Public schools depend on fundraising and teacher contributions for basics

Australia’s public schools are increasingly reliant on fundraising for everything from literacy and numeracy teachers to library books and computers, and teachers are dipping into their own pockets to provide students with the basics, an AEU survey of educators has found.

The AEU’s State of Our Schools survey for 2017 has found that 83% of schools use fundraising to add to their budgets, and that 90% of principals who fundraise describe it as ‘important’ or ‘very important’. It also found that half of all public school teachers spend more than $500 of their own money each year on classroom basics.

“This survey is more evidence that our public schools, which educate the majority of students, are relying on the efforts of parents and teachers due to a lack of needs-based funding,” Ms Haythorpe said.

“Reliance on fundraising and teacher contributions for essentials shows our public schools are not getting the support they need.

“Teachers and principals should be spending all their time on the education of their students, not working out how many barbeques they need to organise and run to pay for a literacy and numeracy program.

“Teachers are aware of the shortages of resources in their schools, and it is a major concern they feel that they need to pay for basic resources which should be available to all students as a matter of course.”

65% of teachers said their school was under-resourced, while only 5% said it was well-resourced

The survey showed that fundraising was being used for school essentials: with 50% of schools using it for computer hardware or software, 45% for sports equipment, 43% for library resources or textbooks and 26% of schools for basic maintenance on school infrastructure.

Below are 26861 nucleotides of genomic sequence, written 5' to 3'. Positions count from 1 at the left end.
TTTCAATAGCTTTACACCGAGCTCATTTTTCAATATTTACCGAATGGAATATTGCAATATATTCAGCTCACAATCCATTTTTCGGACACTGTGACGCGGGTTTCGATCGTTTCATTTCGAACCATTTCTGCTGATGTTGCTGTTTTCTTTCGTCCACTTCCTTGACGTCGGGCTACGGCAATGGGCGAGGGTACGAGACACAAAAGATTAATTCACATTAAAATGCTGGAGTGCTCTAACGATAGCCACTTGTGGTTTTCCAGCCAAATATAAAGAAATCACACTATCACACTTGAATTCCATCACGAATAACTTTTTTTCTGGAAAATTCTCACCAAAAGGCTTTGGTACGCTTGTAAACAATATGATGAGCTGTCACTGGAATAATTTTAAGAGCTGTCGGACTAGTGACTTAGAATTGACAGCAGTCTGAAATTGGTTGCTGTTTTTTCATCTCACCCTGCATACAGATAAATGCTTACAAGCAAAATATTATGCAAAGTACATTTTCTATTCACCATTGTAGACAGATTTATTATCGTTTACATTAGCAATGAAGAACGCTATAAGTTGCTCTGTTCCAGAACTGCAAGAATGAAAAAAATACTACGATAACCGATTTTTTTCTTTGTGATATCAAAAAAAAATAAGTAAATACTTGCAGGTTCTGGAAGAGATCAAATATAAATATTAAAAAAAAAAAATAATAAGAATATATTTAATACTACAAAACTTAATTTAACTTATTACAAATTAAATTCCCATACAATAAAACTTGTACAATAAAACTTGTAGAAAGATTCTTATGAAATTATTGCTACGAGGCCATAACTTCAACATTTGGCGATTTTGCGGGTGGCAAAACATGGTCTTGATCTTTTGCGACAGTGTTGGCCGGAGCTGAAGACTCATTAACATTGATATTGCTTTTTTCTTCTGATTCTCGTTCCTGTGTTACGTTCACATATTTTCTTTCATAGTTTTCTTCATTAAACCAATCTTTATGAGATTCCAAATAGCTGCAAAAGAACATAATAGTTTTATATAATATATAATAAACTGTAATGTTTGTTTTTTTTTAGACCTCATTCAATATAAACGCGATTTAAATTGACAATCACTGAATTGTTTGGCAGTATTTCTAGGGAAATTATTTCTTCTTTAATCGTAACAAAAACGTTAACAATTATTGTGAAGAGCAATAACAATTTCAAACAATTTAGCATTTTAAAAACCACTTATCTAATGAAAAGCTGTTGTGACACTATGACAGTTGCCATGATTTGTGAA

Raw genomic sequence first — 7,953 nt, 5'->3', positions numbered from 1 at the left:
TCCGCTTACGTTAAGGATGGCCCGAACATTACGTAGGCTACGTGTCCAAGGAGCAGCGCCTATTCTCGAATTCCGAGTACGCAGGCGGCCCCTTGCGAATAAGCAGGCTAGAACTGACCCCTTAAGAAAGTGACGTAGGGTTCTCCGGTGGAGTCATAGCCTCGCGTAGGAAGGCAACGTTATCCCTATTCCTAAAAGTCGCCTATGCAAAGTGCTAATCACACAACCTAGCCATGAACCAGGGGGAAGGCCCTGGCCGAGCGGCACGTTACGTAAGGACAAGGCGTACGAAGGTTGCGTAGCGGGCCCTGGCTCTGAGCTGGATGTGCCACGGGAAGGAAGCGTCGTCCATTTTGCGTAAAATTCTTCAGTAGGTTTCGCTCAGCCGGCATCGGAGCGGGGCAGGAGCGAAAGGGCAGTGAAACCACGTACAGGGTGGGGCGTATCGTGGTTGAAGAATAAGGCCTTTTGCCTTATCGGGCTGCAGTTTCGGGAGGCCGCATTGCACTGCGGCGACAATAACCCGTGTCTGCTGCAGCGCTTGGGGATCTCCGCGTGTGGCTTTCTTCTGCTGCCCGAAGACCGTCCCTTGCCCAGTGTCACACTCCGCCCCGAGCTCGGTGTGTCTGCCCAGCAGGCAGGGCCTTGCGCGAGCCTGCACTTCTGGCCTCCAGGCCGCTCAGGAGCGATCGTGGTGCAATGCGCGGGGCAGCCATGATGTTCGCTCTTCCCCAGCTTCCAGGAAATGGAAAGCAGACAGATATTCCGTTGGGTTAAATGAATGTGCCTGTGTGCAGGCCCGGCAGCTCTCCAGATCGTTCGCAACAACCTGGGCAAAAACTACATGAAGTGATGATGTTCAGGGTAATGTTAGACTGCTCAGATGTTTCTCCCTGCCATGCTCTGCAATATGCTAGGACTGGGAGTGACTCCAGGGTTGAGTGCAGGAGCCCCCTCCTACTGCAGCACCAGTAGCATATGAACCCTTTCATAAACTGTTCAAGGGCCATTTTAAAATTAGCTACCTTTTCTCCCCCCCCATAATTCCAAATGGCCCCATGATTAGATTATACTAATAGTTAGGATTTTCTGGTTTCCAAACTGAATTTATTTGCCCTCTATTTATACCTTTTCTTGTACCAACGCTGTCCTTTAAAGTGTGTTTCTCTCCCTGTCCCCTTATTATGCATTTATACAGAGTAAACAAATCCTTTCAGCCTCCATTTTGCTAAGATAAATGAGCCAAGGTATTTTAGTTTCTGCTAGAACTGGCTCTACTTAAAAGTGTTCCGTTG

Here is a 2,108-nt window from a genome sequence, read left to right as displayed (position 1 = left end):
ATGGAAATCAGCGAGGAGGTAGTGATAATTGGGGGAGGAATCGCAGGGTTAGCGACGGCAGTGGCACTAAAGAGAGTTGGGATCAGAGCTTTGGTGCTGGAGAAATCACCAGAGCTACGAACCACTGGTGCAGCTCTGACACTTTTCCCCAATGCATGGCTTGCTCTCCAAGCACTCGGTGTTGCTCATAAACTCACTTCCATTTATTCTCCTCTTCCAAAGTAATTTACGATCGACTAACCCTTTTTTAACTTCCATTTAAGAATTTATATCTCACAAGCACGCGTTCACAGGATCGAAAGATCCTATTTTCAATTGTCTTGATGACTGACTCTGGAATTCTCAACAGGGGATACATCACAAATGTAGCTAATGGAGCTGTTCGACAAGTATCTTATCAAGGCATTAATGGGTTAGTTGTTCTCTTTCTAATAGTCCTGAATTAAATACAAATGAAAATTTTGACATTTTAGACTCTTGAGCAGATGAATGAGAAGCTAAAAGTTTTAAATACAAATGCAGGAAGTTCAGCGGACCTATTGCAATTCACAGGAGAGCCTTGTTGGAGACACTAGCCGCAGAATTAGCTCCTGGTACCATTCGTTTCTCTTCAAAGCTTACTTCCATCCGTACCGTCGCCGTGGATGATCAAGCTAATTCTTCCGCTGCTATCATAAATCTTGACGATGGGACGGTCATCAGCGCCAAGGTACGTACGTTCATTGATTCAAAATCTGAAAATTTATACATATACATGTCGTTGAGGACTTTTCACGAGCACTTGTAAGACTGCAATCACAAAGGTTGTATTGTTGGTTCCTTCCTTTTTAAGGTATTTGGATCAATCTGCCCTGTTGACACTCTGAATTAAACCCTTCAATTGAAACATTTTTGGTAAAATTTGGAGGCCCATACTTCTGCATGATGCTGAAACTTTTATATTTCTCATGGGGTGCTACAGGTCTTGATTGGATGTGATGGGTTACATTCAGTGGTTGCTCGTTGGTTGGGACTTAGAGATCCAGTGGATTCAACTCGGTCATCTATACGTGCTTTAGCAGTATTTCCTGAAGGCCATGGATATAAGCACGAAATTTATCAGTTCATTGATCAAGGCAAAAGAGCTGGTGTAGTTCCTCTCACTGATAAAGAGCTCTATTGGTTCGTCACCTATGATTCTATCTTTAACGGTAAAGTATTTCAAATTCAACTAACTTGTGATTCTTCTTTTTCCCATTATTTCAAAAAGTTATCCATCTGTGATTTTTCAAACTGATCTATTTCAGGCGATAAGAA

Teachers were most likely to spend their own money on stationery (78%), classroom supplies (75%) and library resources (43%).

“Gonski funding is beginning to make a difference, and we are seeing schools doing fantastic things with the extra resources they have received so far, but about two-thirds of the extra funding schools need is due to be delivered in 2018 and 2019,” Ms Haythorpe said.

“We need this funding to close the gaps between schools, so that students at every school can get the support they need, when they need it.

“Schools still don’t know how they will be funded after this year, because Malcolm Turnbull will not release any details of his proposed funding model.

“All we know is that he is denying schools $3.8 billion in extra resources contained in the Gonski agreements.”

Key findings of the survey, which was completed by 1428 principals and 7513 teachers, include:

  • 83% of schools engage in fundraising, and 90% of those say it is ‘important’ or ‘very important’ for their annual budgets.
  • 65% of teachers said their school was under-resourced, while only 5% said it was well-resourced.
  • 95% of teachers spend their own money on school supplies, with 50% spending more than $500 each year and 10% spending over $2000.
  • More than half of full-time teachers work over 50 hours per week on school-related activities, while 29% work over 55 hours per week.
  • 75 per cent of teachers believe their workload is increasing.

“Lack of resources in schools has a major effect on students and, when combined with increasing workloads, it is a key factor in teachers leaving the profession,” Ms Haythorpe said.

Media Contact: Ben Ruse 0437 971 291